Date of Award

Spring 2019

Document Type

Thesis

Degree Name

Master of Science (MS)

Department

Mechanical & Aerospace Engineering

Program/Concentration

Aerospace Engineering

Committee Director

Drew Landman

Committee Member

Thomas Alberts

Committee Member

Colin Britcher

Abstract

In recent history, there has been a rapid rise in the use of drones, and they are expanding in popularity each year. The widespread use and future capabilities of these unmanned aerial vehicles (UAVs) will call for increased study and classification of propellers to maximize their performance. As a result, it is necessary to have continuity in the development, maximization, and optimization of propeller test stand’s capability to collect accurate and precise measurements. It is of significant advantage to have the capability of accurately characterizing a propeller based on its thrust and torque. In this study, a propeller test stand was improved with specifically designed features in order to obtain a system with high repeatability and defined prediction bounds.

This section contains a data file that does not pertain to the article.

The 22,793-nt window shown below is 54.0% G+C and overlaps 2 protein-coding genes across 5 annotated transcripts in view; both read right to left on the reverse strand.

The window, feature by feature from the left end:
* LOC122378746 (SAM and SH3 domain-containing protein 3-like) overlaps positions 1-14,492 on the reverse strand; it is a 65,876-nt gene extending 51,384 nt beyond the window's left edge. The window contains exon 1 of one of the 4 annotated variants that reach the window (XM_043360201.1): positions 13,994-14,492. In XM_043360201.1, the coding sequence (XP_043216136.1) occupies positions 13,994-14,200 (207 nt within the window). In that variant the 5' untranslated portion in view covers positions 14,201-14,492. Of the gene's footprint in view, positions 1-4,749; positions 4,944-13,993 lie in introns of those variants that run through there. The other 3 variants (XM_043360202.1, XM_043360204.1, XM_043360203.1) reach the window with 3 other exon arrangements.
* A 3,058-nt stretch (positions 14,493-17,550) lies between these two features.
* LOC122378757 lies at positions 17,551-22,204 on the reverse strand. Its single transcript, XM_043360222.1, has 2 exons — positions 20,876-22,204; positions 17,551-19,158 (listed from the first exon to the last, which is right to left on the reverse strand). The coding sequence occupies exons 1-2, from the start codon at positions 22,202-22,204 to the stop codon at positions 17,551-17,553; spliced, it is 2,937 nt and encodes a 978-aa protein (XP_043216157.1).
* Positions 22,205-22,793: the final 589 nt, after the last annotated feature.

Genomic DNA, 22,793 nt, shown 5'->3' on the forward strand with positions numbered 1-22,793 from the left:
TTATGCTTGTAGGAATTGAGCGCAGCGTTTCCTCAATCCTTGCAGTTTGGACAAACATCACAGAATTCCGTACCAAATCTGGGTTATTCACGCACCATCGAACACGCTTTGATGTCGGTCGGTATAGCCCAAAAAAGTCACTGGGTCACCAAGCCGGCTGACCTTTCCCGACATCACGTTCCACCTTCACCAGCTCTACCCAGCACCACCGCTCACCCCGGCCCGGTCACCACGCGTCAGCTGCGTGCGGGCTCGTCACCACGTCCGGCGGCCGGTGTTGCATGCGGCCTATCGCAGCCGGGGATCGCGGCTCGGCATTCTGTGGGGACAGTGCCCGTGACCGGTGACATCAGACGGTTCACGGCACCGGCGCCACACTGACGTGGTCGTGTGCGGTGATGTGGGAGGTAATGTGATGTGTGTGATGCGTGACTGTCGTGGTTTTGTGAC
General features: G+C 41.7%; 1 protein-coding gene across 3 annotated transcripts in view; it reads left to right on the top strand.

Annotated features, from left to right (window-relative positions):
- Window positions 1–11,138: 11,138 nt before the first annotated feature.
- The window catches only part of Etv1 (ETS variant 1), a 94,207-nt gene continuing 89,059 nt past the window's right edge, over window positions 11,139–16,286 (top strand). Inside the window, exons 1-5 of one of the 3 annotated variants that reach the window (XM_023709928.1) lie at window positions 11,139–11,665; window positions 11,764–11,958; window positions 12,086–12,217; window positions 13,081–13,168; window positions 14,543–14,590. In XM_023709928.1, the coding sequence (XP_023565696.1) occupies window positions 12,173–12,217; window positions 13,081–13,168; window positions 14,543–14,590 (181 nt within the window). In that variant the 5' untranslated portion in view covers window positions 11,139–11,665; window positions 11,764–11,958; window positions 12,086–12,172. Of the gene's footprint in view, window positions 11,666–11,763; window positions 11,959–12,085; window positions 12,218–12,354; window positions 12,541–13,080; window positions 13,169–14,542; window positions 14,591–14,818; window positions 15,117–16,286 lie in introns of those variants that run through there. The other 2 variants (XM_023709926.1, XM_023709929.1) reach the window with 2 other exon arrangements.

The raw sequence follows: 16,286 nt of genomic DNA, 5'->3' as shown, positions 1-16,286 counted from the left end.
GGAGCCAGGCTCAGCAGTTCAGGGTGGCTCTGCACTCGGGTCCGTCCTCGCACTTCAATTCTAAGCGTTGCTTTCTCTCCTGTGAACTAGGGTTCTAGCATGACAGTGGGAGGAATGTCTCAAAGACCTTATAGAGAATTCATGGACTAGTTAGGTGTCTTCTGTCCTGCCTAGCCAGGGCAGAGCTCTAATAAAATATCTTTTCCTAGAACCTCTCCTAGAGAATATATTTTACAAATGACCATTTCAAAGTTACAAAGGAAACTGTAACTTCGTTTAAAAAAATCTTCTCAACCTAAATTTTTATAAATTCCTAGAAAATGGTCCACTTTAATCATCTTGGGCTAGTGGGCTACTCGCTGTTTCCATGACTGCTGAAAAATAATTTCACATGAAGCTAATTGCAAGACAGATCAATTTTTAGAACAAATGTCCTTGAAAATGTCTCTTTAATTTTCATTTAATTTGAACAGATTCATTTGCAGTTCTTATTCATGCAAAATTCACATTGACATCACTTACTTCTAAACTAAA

The improvements to the propeller test stand were confirmed at Old Dominion University (ODU) Low-Speed Wind Tunnel using a Design of Experiments (DOE) approach in order to observe the accuracy, repeatability of measurements, and required a mathematical model for aerodynamic characterization. 12x8, 14x12, and 17x12 APC Thin Electric propellers were chosen for comparisons to published data. In addition to these propellers, further experimentation was done on two aluminum fabricated propellers created at ODU, one of a conventional design and the other of a new design with swept blades. The performance data of these propellers were obtained with an emphasis being taken on detailed performance comparisons. Results obtained revealed information that warrants further experimentation with swept designed propellers versus straight blade propellers for application to UAVs. The results of this research showed significant improvement in the propeller test stand and its ability to repeat data with high accuracy and precision in order to predict a propeller’s efficiency.

DOI

10.25777/8zmp-r426

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